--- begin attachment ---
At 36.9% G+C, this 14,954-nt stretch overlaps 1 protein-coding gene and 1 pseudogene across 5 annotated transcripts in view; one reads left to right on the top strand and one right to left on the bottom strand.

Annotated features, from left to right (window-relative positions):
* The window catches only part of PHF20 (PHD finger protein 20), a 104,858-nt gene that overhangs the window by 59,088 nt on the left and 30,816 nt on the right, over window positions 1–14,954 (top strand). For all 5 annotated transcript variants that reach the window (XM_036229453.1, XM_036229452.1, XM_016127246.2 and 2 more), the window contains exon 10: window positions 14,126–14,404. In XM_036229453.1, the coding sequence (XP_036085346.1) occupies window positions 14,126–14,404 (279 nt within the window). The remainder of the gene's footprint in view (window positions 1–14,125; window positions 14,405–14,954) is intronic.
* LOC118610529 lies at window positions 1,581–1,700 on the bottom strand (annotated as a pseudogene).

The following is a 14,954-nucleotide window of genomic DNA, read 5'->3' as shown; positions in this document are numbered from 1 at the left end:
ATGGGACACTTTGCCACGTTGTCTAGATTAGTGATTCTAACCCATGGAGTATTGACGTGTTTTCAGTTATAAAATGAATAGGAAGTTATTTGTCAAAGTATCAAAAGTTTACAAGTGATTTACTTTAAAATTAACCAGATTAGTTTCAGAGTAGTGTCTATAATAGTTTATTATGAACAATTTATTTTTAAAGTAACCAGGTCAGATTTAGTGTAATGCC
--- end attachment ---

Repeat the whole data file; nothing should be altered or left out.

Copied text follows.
At 36.9% G+C, this 14,954-nt stretch overlaps 1 protein-coding gene and 1 pseudogene across 5 annotated transcripts in view; one reads left to right on the top strand and one right to left on the bottom strand.

Annotated features, from left to right (window-relative positions):
* The window catches only part of PHF20 (PHD finger protein 20), a 104,858-nt gene that overhangs the window by 59,088 nt on the left and 30,816 nt on the right, over window positions 1–14,954 (top strand). For all 5 annotated transcript variants that reach the window (XM_036229453.1, XM_036229452.1, XM_016127246.2 and 2 more), the window contains exon 10: window positions 14,126–14,404. In XM_036229453.1, the coding sequence (XP_036085346.1) occupies window positions 14,126–14,404 (279 nt within the window). The remainder of the gene's footprint in view (window positions 1–14,125; window positions 14,405–14,954) is intronic.
* LOC118610529 lies at window positions 1,581–1,700 on the bottom strand (annotated as a pseudogene).

The following is a 14,954-nucleotide window of genomic DNA, read 5'->3' as shown; positions in this document are numbered from 1 at the left end:
ATGGGACACTTTGCCACGTTGTCTAGATTAGTGATTCTAACCCATGGAGTATTGACGTGTTTTCAGTTATAAAATGAATAGGAAGTTATTTGTCAAAGTATCAAAAGTTTACAAGTGATTTACTTTAAAATTAACCAGATTAGTTTCAGAGTAGTGTCTATAATAGTTTATTATGAACAATTTATTTTTAAAGTAACCAGGTCAGATTTAGTGTAATGCC